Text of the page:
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 Another messy winter storm is likely to bring snow, ice and high winds to Upstate New York just in time for Christmas weekend travel.

“The storm’s timing could not be worse,” said forecasting company Accuweather.

The storm starts off mostly as rain Thursday, and then rapidly falling temperatures late Friday could coat streets and trees with a layer of dangerous ice. High winds are also likely, too, which could cause power outages and even some flooding along the shores of Lake Erie and Lake Ontario, the National Weather Service said.

Heavy lake effect snow could hit Western New York and Tug Hill over the holiday weekend.

“It could be another one of these messes where we get this ice, freezing rain and snow,” warned Mark Wysocki, New York state climatologist and professor of atmospheric sciences at Cornell University. “We could have a lot of issues with travel and downed power lines.”

The storm reaches the Pacific Northwest tonight or Tuesday before barreling across the Rockies and the Plains, bringing blizzard conditions to the Midwest and snarling air travel in big hubs like Chicago. The weather service in Chicago is warning of blizzard conditions Thursday and Friday, and urging people to make plans for alternate travel.

“It’s going to impact a lot of people’s traveling plans, especially if they’re flying,” said Accuweather meteorologist Tom Kines.

Like last week, there are as many questions as answers about this storm’s impacts on Upstate right now, including how cold it gets and how fast, and how that will affect the breakdown of rain, snow and ice. And like last week, location and elevation will play key roles.

Even the snow still on the ground from last week’s storm could affect what happens this week: Snow pack keeps air temperatures colder, raising the odds of rain freezing as it reaches the surface.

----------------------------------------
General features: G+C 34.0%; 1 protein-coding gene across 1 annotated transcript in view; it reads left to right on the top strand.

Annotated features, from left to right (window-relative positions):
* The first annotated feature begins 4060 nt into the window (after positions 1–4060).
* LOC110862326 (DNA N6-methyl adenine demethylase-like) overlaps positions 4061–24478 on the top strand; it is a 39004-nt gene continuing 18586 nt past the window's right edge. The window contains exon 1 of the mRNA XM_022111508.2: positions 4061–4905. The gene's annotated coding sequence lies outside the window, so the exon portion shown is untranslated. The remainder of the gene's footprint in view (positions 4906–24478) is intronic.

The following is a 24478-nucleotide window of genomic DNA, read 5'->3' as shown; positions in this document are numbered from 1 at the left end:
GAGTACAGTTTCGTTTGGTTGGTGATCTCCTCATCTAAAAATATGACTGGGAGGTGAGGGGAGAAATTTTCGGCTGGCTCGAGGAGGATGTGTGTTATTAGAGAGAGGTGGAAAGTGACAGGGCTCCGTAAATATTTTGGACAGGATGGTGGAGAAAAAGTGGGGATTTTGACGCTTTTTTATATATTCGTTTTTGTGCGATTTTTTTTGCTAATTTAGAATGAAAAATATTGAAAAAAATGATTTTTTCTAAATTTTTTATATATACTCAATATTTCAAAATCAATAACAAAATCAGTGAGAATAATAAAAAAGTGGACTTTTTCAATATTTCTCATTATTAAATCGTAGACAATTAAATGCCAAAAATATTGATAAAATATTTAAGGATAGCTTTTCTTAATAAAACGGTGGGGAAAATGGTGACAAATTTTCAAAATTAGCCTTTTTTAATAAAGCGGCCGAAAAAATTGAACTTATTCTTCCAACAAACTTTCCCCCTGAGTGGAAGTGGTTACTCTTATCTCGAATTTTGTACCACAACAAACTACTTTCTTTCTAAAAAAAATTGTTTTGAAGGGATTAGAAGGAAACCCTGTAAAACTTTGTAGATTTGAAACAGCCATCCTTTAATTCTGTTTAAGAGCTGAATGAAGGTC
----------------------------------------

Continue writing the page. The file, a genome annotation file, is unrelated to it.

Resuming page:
The storm is several days away, so many of the details are still being sorted out as forecasters wait for more data. At this point, here’s the consensus of how the storm is likely to shape up in Upstate New York. Forecasts change, and this one will too, so be sure to check our weather page throughout the week.

Thursday: A low pressure system moving up the East Coast will bring “unseasonably warm and moist air into the region,” the weather service said. That moisture is likely to start as rain at lower elevations, switch over to snow Thursday night, and then back to rain Friday as temperatures rise.

Friday: Warm air surging in from that coastal system could push temperatures up to 50 degrees by Friday afternoon. Any precipitation that falls during the day is likely to come as rain. If it falls hard enough in areas with deep snow, it could lead to isolated flooding as the snow melts, the weather service said.

Winds ramp up quickly during the day, with gusts reaching 35 mph or more by Friday evening and early Saturday morning.
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Snow total tops 6 feet in parts of the north country; residents dig out Sunday

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WATERTOWN — The north country was buried in snow this weekend, with some parts of Jefferson County seeing over 70 inches of snow fall within a matter of hours.

Gov. Kathleen C. Hochul said the state is doing all it can to help get things back on track.

In a video news conference held from Buffalo, which saw similarly historic amounts of snow fall over the weekend, she said more equipment and operators are on their way north Sunday morning to help clear roads. State staff have also visited over 600 mobile home parks in western New York and the north country to check on residents and ensure their homes are kept safe, and are working through more throughout the day.

The governor originally planned to hold her Sunday news conference at the state Department of Transportation facility in Pamelia, but was unable to fly from Buffalo to Watertown due to continued poor weather and icy conditions at Watertown International Airport.

“We’re hoping to reschedule that (visit), but I just spoke to the mayor of Watertown, Jeff Smith, to talk to him about the concerns that he has,” she said.


Sunday afternoon, Mayor Smith apologized to city residents for the slow progress being made clearing city streets, saying that over 65 inches had fallen since Thursday night, and the wet, heavy snow was proving difficult to move.

“Due to the amount of wet, heavy snow that has fallen on the city our plow trucks are having difficulty pushing the snow,” he said.

He said the city’s Department of Public Works had to dedicate two crews to extricating stuck plows on Saturday night, slowing down plowing progress even more. He thanked Gov. Hochul for her quick response to the city’s request for aid, and for sending more heavy-duty state plowing equipment to help clear streets that arrived Sunday afternoon.